This week, Princeton's Alan Blinder, a former vice chairman of the Federal Reserve, and Mark Zandi, chief economist at Moody's Analytics and a onetime adviser to John McCain's presidential campaign, released a paper laying out in simple and compelling terms how the government saved the country from another Great Depression. Using a standard econometric model, they backed out everything the government did to tame the financial crisis and stimulate the economy -- the zero interest rates and extraordinary lending by the Fed, the bailouts of the banks and the auto companies, the takeover of Fannie Mae and Freddie Mac, the tax cuts and the infrastructure payments and the money for the states. And what they concluded is that, without these actions, the economy would now be 8 percent smaller, with 8 million fewer jobs and a federal budget deficit this year of $2 trillion rather than $1.4 trillion.
The irony is that this set of bold government initiatives that saved the country from economic catastrophe remain as unpopular today as when they were introduced.
Now I've written before about how the economic crisis, dubbed the Great Recession, isn't all its cracked up to be. I've also written about how the myth that government doesn't create jobs needs to die. Yet here we are still slaved to the idea that if only businesses were free to do what they wanted, they would hire, and the economy would recover.
Its a nice theory, but it doesn't hold water. Yes, GM and Chrysler are adding new employees, thanks to government bailouts. But with the Chevy Volt set to debut at $41,000 one has to wonder if they have really learned anything. To say nothing of the fact that, nearly two years into the supposed recovery:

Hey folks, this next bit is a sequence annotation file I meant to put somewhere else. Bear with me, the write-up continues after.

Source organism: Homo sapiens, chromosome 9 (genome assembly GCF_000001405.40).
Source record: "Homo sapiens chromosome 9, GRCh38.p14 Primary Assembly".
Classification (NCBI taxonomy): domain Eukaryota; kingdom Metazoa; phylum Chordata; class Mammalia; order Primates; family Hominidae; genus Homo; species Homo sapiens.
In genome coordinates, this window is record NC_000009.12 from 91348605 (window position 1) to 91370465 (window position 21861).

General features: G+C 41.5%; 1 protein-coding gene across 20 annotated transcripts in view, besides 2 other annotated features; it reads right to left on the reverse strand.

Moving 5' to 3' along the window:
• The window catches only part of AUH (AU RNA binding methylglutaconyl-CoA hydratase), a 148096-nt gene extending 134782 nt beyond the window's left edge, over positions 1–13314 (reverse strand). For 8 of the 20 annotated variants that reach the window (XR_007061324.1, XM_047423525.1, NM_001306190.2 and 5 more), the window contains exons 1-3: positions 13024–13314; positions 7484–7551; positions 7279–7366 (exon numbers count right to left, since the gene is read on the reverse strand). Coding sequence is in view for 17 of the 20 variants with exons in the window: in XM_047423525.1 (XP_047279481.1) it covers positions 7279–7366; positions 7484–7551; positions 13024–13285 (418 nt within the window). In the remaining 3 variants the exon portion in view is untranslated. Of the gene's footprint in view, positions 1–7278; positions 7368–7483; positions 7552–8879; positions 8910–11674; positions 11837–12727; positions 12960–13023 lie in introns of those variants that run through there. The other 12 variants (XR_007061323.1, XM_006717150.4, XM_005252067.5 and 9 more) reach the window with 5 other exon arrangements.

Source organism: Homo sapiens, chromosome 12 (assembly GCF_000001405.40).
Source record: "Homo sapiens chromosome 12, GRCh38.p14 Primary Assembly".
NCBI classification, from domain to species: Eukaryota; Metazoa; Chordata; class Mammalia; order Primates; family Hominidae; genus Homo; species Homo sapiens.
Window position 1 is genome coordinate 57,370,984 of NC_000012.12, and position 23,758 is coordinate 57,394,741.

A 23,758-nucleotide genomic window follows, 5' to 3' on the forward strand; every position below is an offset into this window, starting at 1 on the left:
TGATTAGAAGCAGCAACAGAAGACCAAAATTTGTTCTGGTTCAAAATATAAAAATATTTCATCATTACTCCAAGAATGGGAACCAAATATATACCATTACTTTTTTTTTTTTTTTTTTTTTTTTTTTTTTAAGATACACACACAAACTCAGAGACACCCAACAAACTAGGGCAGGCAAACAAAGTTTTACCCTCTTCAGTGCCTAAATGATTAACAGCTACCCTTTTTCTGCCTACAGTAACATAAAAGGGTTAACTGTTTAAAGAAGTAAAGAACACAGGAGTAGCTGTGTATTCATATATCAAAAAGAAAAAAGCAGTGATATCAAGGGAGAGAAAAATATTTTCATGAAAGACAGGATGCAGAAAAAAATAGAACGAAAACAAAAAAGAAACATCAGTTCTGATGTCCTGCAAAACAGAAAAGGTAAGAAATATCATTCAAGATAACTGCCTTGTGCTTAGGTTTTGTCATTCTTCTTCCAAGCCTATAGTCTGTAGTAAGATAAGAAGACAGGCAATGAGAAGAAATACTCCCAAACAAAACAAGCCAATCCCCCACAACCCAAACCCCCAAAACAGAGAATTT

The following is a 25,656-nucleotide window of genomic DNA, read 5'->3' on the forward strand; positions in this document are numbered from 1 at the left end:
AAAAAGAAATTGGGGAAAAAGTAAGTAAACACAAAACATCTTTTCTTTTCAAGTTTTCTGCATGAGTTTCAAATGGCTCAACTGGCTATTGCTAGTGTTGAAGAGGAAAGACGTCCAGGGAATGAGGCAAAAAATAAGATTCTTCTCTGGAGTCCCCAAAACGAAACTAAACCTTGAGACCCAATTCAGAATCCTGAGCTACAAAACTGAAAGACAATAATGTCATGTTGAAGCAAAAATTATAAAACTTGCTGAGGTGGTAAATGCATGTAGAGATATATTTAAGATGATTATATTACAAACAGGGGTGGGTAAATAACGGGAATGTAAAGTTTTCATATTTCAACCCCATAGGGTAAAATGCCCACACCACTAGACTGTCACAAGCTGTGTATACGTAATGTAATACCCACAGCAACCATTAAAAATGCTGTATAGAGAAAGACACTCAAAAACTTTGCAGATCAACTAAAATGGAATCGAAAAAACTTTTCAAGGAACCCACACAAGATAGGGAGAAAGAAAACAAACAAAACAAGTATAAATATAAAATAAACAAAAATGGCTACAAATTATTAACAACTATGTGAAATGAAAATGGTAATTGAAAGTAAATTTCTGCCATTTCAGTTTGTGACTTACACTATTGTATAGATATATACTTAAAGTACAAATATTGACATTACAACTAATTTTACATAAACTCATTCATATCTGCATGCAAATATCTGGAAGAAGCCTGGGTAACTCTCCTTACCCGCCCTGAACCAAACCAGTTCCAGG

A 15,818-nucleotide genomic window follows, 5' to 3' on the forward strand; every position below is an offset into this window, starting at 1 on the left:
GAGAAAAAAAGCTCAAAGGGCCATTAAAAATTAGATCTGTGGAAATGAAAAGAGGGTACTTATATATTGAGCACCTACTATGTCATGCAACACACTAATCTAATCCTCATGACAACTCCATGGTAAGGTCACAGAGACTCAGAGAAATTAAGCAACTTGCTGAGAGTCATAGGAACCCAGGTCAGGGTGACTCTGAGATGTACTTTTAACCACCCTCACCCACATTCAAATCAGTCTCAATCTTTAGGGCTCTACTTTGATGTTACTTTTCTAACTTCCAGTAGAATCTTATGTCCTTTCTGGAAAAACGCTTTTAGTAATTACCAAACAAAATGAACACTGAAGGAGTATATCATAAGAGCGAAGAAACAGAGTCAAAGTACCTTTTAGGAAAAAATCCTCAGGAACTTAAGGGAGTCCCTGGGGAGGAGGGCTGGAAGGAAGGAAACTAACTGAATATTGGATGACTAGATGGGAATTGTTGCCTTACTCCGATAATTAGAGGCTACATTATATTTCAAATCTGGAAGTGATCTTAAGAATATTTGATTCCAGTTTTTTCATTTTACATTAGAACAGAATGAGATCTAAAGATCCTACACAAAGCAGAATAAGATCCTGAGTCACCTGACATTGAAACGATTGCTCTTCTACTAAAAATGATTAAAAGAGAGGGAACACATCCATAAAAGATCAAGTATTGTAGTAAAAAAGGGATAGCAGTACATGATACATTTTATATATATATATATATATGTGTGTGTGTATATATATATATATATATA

One would have hoped that, by this point in the recovery, businesses would have begun to use some of that cash to ramp up spending on research and development and to invest in new plants and equipment. But after falling sharply for two years, such spending has only just begun to rebound, and much of it has focused on faster-growing markets outside the United States. Some of the cash has been used to pay down debt or buy back stock. But so far the one thing businesses haven't done is hire back full-time employees, preferring instead to contract for temporary workers or increase the hours of the workers they already have.
The failure of the unemployment rate to back off from ts 9 to 10% "precipice" is not a failure of the White House's economic policy. Its conscious decison by business large and small (but mostly large) to hold profits for short term gain rather then make long term investments. Call me nuts, but didn't that behavior get us into this mess in the first place?